DVD Review – ‘The Da Vinci Code’
Posted by Collider
Reviewed by Andre Dellamorte
We're a Long Way from Splash
The Da Vinci Code. Blah Blah, best seller, blah. Blah, blah, hugely successful film adaptation, blah. Blah Blah, critically reviled, blah.
Watching the film it's easy to see why it got picked on. Ron Howard's direction is perfunctory at best, and the plotting of the book is a bit daft. Tom Hanks stars as Robert Langdon, a famous scholar of symbols through history who is called in to a murder scene. It seems a man at the Louvre was murdered and left clues that possibly Langdon can decipher. The detective on the case, Capitan Bezu Fache (Jean Reno) has erased the part of the message that points to Langdon, and hopes Robert will incriminate himself, but he's quickly partnered with the dead man's niece Agent Sophie Neveu (Audrey Tautou), and the two realize that Langdon's being set up. They run away, and have to find a gingerbread trail of clues from one mysterious piece of business to another, which eventually leads them to Sir Leigh Teabing (Ian MacKellen), who unveils that Leonardo Da Vinci was part of a sect that believe Christ had children. They're being followed by an albino monk named Silas (Paul Bettany), who's under the guidance of Bishop Manuel Aringarosa (Alfred Molina).
One of the biggest problems with the film is how silly most of the names are. Anthony Lane beat up on the film for it, but seriously, you have a character named Teabing. The main character is mostly playing catch-up the entire film, making him something of a passive force, as he's dragged from one location to the next, and the final reveal of the film happens about ten minutes after the film feels over. There are moments of cleverness, but we're never in the head of the protagonist enough to figure out the clues as he does, so most everything is explained after its happened.
Now, half of the problem is that with the literary phenomenon that is The Da Vinci Code there are huge fans who might balk at any deviation from the text, and in that sense Ron Howard is a good director for the material, hell the global box office shows that people were happy to pony up dough to see the adaptation, or perhaps skip the hassle of reading the book. But the book's structure makes for some awkward passages that are better read than watched, and Howard and screenwriter Akiva Goldsmith didn't really crack the book. Then again, with the success they didn't have to. This was a well sold event film that wasn't much of anything. The public for the most part expressed displeasure with it (I've yet to meet someone who loves the film, but may be at best satisfied with it), though the cast kind of makes up for some of the film's worst elements by being watchable performers, though no one brings their A game.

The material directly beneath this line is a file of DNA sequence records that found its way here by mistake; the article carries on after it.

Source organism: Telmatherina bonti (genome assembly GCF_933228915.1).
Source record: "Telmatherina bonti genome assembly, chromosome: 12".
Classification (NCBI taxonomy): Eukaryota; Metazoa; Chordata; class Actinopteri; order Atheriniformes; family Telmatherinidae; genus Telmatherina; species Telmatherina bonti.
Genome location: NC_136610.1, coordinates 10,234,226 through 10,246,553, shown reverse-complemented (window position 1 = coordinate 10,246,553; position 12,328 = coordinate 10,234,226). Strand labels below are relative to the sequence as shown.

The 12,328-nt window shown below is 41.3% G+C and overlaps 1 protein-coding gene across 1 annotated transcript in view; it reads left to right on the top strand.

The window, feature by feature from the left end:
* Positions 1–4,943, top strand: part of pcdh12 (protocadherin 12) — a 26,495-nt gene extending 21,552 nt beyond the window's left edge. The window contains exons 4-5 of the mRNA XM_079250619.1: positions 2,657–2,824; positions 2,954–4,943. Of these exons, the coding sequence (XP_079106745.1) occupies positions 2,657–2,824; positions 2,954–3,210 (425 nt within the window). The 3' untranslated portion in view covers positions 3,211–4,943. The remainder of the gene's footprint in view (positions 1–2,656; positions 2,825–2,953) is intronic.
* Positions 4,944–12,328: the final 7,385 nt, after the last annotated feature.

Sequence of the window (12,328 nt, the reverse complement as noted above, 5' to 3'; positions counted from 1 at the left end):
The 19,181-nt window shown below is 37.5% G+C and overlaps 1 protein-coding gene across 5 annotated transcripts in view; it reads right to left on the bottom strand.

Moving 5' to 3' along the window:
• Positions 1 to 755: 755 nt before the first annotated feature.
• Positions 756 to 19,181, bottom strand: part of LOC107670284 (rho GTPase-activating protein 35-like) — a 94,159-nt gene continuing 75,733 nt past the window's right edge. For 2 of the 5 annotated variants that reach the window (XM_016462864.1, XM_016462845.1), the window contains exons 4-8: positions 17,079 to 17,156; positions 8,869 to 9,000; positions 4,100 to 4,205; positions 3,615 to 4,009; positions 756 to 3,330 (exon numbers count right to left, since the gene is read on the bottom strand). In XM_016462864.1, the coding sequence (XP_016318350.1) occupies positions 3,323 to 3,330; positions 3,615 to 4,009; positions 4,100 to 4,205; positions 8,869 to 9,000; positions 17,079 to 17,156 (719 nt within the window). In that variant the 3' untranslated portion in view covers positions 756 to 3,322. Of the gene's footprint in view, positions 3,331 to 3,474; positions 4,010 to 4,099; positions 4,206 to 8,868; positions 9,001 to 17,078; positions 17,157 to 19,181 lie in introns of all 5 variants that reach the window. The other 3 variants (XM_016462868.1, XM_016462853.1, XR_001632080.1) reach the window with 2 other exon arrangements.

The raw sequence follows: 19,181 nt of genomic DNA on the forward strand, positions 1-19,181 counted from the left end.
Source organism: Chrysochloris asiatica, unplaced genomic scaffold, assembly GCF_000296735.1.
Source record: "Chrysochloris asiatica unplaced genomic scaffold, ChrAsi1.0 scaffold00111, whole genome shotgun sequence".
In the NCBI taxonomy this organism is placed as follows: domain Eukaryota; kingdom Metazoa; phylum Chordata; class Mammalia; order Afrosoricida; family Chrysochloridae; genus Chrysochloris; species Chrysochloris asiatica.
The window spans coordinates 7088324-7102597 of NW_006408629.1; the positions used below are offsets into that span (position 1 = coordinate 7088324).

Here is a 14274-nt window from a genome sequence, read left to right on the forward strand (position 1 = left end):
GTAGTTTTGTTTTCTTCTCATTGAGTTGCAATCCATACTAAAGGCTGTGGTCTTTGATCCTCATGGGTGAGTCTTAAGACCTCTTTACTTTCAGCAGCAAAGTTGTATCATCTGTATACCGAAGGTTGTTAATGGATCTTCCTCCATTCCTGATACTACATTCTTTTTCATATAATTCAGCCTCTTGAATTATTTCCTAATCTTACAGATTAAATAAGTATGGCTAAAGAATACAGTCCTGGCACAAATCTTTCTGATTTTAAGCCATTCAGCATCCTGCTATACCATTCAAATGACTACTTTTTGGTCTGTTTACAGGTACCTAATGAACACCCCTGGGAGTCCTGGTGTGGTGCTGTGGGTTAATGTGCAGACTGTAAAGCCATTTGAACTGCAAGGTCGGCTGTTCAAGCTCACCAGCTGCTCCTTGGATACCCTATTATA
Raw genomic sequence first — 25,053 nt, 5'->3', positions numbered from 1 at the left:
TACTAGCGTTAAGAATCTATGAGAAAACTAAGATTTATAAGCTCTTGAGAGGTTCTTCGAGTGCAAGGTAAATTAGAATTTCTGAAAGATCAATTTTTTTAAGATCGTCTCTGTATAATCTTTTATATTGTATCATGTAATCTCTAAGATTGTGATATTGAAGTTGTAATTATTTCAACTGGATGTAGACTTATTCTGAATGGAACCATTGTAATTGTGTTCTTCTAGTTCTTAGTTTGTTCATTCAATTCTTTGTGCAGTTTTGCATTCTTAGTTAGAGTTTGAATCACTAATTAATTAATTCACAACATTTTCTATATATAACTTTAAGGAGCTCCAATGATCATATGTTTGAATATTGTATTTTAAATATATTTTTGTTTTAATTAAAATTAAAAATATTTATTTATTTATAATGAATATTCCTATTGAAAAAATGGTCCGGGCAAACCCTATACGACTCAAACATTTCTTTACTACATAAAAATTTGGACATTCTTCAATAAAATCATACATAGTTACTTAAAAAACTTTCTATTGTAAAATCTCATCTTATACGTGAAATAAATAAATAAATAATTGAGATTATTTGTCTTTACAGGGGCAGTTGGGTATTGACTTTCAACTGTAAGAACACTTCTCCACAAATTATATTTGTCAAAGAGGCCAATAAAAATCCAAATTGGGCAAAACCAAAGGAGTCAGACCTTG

And yet, there are some moments and ideas that would have made for very entertaining going if Howard had any sort of panache. Had someone like Tony Scott directed it, or the now dead John Frankenheimer, it would have been that much more enjoyable. Hell John McTiernan, or some visual craftsman who could at least solve some of the pacing problems, and or make some of the stuff just that much visually exciting. Howard has always been more of an actor's director, and usually is only as good as his best performers and/or script (or that is to say when he works with Russell Crowe). And had it been done in the globe-hopping style of a Bond film (which to a certain extent the film is), then it might have been a not so healthy but filling serving of junk food. And to that the film is kind of offensive – in one moment Howard has people essentially run away from someone pointing a gun at them and then get away. Ugh.
Sony Pictures presents the film in two two-disc sets, one widescreen and the other Pan and Scan (we got the P&S). The first disc houses the film in Dolby Digital 5.1 and a collection of trailers. The second disc includes an introduction and ten featurettes covering the making of the film, and an interview with writer/producer Dan Brown. All pretty fluffy.